NEW YORK -- Two members of a jury that convicted four men of conspiring with Osama bin Laden in the 1998 bombings of two U.S. embassies in Africa consulted their pastors before deciding whether to sentence them to death, The New York Times reported.
The two jurors sought spiritual guidance while deliberating the fates of Mohamed Rashed Daoud Al-'Owhali, 24, and Khalfan Khamis Mohamed, 28, the Times reported in its Sunday editions.
Those two jurors chose the death penalty, though the jury ultimately deadlocked on execution for both men. The jurors were among nine interviewed by the Times; all spoke on condition of anonymity.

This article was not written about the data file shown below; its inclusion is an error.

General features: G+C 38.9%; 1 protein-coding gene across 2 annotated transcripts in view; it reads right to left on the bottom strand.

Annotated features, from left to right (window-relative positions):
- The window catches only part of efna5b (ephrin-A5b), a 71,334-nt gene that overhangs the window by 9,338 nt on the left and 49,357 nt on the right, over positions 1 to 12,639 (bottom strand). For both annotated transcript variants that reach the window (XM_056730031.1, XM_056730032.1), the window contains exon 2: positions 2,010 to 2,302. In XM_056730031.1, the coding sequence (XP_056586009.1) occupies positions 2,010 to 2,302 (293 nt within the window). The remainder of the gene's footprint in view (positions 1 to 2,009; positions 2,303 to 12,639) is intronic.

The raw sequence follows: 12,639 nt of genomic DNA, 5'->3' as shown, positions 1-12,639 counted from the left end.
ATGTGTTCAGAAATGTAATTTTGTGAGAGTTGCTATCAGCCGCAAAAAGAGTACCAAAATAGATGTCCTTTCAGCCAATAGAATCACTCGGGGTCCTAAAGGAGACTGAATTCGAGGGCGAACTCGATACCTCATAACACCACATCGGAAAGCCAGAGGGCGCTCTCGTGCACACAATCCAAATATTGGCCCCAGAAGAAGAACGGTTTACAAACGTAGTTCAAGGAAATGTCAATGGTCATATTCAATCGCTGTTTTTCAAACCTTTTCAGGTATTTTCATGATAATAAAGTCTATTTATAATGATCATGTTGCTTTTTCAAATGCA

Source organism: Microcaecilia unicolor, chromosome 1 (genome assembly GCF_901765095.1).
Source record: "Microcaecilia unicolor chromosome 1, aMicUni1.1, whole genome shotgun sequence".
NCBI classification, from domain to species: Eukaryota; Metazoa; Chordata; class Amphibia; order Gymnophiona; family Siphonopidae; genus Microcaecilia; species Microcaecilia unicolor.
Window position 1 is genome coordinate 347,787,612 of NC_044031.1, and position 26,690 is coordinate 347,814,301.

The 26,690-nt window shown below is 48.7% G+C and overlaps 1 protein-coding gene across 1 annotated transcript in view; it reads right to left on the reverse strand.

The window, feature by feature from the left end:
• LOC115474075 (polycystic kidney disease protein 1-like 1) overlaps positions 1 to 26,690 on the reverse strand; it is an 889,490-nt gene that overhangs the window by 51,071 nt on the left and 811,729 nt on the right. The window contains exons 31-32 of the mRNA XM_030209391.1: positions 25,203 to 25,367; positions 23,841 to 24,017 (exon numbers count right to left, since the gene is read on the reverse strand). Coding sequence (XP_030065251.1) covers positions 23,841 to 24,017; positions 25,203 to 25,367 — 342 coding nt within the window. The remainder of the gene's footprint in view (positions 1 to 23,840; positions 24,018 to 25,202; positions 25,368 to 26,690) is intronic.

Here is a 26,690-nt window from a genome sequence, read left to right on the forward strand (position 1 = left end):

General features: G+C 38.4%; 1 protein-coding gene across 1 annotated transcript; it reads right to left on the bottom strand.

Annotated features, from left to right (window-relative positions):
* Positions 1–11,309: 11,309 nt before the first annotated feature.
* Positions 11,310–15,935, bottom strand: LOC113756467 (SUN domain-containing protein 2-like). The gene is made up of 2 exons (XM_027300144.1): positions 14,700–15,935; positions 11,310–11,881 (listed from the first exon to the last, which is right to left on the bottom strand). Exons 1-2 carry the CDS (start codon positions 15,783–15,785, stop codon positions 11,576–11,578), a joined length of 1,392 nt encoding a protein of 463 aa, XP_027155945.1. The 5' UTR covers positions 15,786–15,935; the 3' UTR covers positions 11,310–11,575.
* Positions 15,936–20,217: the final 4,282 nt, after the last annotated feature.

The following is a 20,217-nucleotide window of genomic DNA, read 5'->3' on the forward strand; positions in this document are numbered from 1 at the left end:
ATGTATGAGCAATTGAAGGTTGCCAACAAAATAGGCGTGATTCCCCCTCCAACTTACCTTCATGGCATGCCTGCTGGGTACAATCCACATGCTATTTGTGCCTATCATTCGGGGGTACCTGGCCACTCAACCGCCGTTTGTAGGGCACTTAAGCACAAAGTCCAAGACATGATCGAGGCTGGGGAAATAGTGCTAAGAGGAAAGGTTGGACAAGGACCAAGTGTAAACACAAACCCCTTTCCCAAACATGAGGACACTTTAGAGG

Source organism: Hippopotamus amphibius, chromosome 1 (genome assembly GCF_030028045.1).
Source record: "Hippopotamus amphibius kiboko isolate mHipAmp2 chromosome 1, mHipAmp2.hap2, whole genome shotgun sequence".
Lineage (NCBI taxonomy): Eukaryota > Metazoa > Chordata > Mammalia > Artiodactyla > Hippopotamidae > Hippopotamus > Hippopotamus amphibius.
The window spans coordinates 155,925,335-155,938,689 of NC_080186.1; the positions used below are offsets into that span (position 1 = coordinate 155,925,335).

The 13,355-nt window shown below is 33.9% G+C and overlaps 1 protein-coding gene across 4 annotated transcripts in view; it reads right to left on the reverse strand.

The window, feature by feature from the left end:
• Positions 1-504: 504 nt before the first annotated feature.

Consulting pastors violated a judge's order to not discuss the case with anyone.
The four men were convicted in May 2001 of conspiracy in the Aug. 7, 1998, bombings of the embassies in Nairobi, Kenya, and Dar es Salaam, Tanzania. The attacks killed 224 people, including 12 Americans.
One juror, an art therapist who is a born-again Christian, said she met with a Christian counselor in June and then her pastor to ask about the religious implications of a death sentence. The pastor told her that "Scripture points to support for the death penalty," she said.
The therapist voted along with five others on June 11 against sentencing Al-'Owhali to death in a 6-6 tie, but later changed her vote to support the death penalty.